The Government is considering no fault divorce because our current system isn’t working well. If you want to divorce you have to rely on a reason:

  • Adultery
  • Unreasonable behaviour
  • Two years separation with consent
  • Desertion
  • Five years separation without consent

Unsure which reason to rely on? See my blog Grounds for divorce – 5 things you need to know

Why has the Government decided to look at no fault divorce?

Resolution (an organisation committed to the constructive resolution of family disputes) has been lobbying for no fault divorce for years. And the case of Owens v Owens has been in the news.

What is Owens v Owens about?

Mrs Owens wants to divorce her husband. She gave twenty seven examples of his unreasonable behaviour: he is moody, argumentative and disparaging. But he defended the divorce saying the marriage wasn’t over, and he disputed the behaviour his wife had mentioned.

The Judge disagreed with Mr Owens – the marriage was clearly over – but he said the examples of behaviour were flimsy and exaggerated and Mrs Owens could not have her divorce. This meant she would have to stay married to Mr Owens. She appealed.

What happened when Mrs Owens appealed?

On 25 July 2018 the Supreme Court said the Judge was right when he said her reasons weren’t good enough. But the Supreme Court also said it felt “uneasy” and that “Parliament may wish to consider whether to replace a law which denies to Mrs Owens … a divorce”.

What’s the solution for Mrs Owens?

She will have to stay married to Mr Owens until they have lived apart for five years.

What is the Government doing? 

The Ministry of Justice has published a consultation paper, Reform of the legal requirements for divorce. They are asking whether divorce should simply be on the ground of irretrievable breakdown with no need to mention reasons. And whether the ability to ‘defend’ a divorce should end. The consultation closes 10 December.

Why is no fault divorce a good idea?

  • Angry spouses won’t be able to block divorces
  • People won’t have to stay married when they don’t want to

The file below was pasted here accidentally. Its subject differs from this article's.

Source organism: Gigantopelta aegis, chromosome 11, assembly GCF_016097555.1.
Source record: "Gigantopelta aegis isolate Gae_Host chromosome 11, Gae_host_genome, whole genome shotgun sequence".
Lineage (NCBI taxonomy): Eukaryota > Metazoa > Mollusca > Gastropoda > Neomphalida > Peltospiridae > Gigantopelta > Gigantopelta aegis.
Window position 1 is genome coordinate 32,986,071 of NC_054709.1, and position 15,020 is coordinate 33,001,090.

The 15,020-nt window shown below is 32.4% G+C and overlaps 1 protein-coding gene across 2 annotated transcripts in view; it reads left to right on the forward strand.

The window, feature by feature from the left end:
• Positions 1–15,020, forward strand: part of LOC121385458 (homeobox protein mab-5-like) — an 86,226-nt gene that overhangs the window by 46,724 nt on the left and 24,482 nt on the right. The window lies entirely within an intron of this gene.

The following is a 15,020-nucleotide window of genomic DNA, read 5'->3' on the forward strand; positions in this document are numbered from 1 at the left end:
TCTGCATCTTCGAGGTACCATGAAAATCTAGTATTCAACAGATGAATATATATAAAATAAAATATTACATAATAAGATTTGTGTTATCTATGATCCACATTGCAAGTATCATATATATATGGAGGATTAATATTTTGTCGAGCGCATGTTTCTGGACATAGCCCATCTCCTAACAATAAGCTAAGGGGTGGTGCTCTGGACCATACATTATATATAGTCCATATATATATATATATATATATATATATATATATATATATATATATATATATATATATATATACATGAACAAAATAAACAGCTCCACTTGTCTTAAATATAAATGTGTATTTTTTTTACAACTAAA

• There will be less conflict
  • Couples will be able to concentrate on what is best for the children
  • They will be more likely to reach an amicable agreement about the finances, by negotiation, mediation or collaborative law
  • Our current divorce system dates to 1969. We live in a very different society and women are seen as equal partners in a marriage
  • Legal bills will be lower
  • There will be fewer contested divorces. Our Courts are stretched and so this might make everything a bit better for all of us

Is no fault divorce going to make more people divorce?

The breakdown of a relationship is hard enough as it is without the Court procedure adding to the difficulties. And in reality couples often agree how to word their divorces. “I’ll admit to adultery,” or “You can mention that unreasonable behaviour.”

Why is divorce an important stage in agreeing the finances? 

A Court order finalising the finances is only available once the first divorce decree has been granted (the “decree nisi”). Hence it’s a good idea to sort out the divorce and the finances at the same time. See my blog What Comes First Divorce Or Settlement

Can I do the divorce myself? 

Yes. But if you are struggling read my blog 10 reasons why you need a family law solicitor to check your DIY divorce petition

No Fault Divorce

Contact  Joanne Houston on 01962 217640 for free advice on any of the issues raised in this blog. In this 20 minute session we will review your situation and how you can achieve your objectives.

JUST FAMILY LAW are specialist divorce and family law solicitors offering personalised legal solutions. We offer collaborative law which is especially relevant in providing solutions tailored to your family’s needs. This includes same sex couples and their families. Visit our website just-family-law.com The topics covered in this blog post are complex and are provided for general guidance only. Therefore if any of the circumstances mentioned in this blog have application to you, seek expert legal advice.

image Couple by Muramasa on Wikimedia